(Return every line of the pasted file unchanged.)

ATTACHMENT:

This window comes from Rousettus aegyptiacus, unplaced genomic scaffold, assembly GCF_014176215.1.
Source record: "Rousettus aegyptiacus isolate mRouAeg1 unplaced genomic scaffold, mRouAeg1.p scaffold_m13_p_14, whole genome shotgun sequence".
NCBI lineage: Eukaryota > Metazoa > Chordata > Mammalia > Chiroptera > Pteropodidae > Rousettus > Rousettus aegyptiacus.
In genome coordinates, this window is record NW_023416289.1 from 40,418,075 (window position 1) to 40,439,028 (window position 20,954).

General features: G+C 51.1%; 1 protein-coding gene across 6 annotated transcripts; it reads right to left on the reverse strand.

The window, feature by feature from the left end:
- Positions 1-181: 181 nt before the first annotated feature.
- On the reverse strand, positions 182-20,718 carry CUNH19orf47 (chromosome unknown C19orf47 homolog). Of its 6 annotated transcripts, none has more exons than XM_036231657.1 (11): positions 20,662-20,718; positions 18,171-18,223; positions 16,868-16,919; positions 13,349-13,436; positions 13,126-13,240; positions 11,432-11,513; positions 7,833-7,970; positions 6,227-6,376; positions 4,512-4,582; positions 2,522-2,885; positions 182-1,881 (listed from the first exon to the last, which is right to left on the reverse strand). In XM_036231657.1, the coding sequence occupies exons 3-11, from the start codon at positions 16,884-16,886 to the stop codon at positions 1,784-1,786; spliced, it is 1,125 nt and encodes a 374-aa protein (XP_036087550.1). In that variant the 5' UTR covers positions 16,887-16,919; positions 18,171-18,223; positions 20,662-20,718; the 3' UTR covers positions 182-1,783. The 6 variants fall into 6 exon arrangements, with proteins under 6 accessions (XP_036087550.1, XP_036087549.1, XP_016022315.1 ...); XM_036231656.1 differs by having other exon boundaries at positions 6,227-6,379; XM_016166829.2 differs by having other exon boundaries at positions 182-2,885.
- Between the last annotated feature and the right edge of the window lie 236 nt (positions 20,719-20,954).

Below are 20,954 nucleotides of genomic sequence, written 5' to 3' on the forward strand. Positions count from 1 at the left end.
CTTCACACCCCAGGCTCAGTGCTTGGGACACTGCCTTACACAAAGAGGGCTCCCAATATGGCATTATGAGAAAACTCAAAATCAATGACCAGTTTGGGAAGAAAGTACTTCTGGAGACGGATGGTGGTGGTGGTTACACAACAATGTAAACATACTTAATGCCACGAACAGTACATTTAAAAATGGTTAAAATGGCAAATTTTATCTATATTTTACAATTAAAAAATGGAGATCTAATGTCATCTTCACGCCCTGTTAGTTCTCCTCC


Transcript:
This window comes from Rousettus aegyptiacus, unplaced genomic scaffold, assembly GCF_014176215.1.
Source record: "Rousettus aegyptiacus isolate mRouAeg1 unplaced genomic scaffold, mRouAeg1.p scaffold_m13_p_14, whole genome shotgun sequence".
NCBI lineage: Eukaryota > Metazoa > Chordata > Mammalia > Chiroptera > Pteropodidae > Rousettus > Rousettus aegyptiacus.
In genome coordinates, this window is record NW_023416289.1 from 40,418,075 (window position 1) to 40,439,028 (window position 20,954).

General features: G+C 51.1%; 1 protein-coding gene across 6 annotated transcripts; it reads right to left on the reverse strand.

The window, feature by feature from the left end:
- Positions 1-181: 181 nt before the first annotated feature.
- On the reverse strand, positions 182-20,718 carry CUNH19orf47 (chromosome unknown C19orf47 homolog). Of its 6 annotated transcripts, none has more exons than XM_036231657.1 (11): positions 20,662-20,718; positions 18,171-18,223; positions 16,868-16,919; positions 13,349-13,436; positions 13,126-13,240; positions 11,432-11,513; positions 7,833-7,970; positions 6,227-6,376; positions 4,512-4,582; positions 2,522-2,885; positions 182-1,881 (listed from the first exon to the last, which is right to left on the reverse strand). In XM_036231657.1, the coding sequence occupies exons 3-11, from the start codon at positions 16,884-16,886 to the stop codon at positions 1,784-1,786; spliced, it is 1,125 nt and encodes a 374-aa protein (XP_036087550.1). In that variant the 5' UTR covers positions 16,887-16,919; positions 18,171-18,223; positions 20,662-20,718; the 3' UTR covers positions 182-1,783. The 6 variants fall into 6 exon arrangements, with proteins under 6 accessions (XP_036087550.1, XP_036087549.1, XP_016022315.1 ...); XM_036231656.1 differs by having other exon boundaries at positions 6,227-6,379; XM_016166829.2 differs by having other exon boundaries at positions 182-2,885.
- Between the last annotated feature and the right edge of the window lie 236 nt (positions 20,719-20,954).

Below are 20,954 nucleotides of genomic sequence, written 5' to 3' on the forward strand. Positions count from 1 at the left end.
CTTCACACCCCAGGCTCAGTGCTTGGGACACTGCCTTACACAAAGAGGGCTCCCAATATGGCATTATGAGAAAACTCAAAATCAATGACCAGTTTGGGAAGAAAGTACTTCTGGAGACGGATGGTGGTGGTGGTTACACAACAATGTAAACATACTTAATGCCACGAACAGTACATTTAAAAATGGTTAAAATGGCAAATTTTATCTATATTTTACAATTAAAAAATGGAGATCTAATGTCATCTTCACGCCCTGTTAGTTCTCCTCC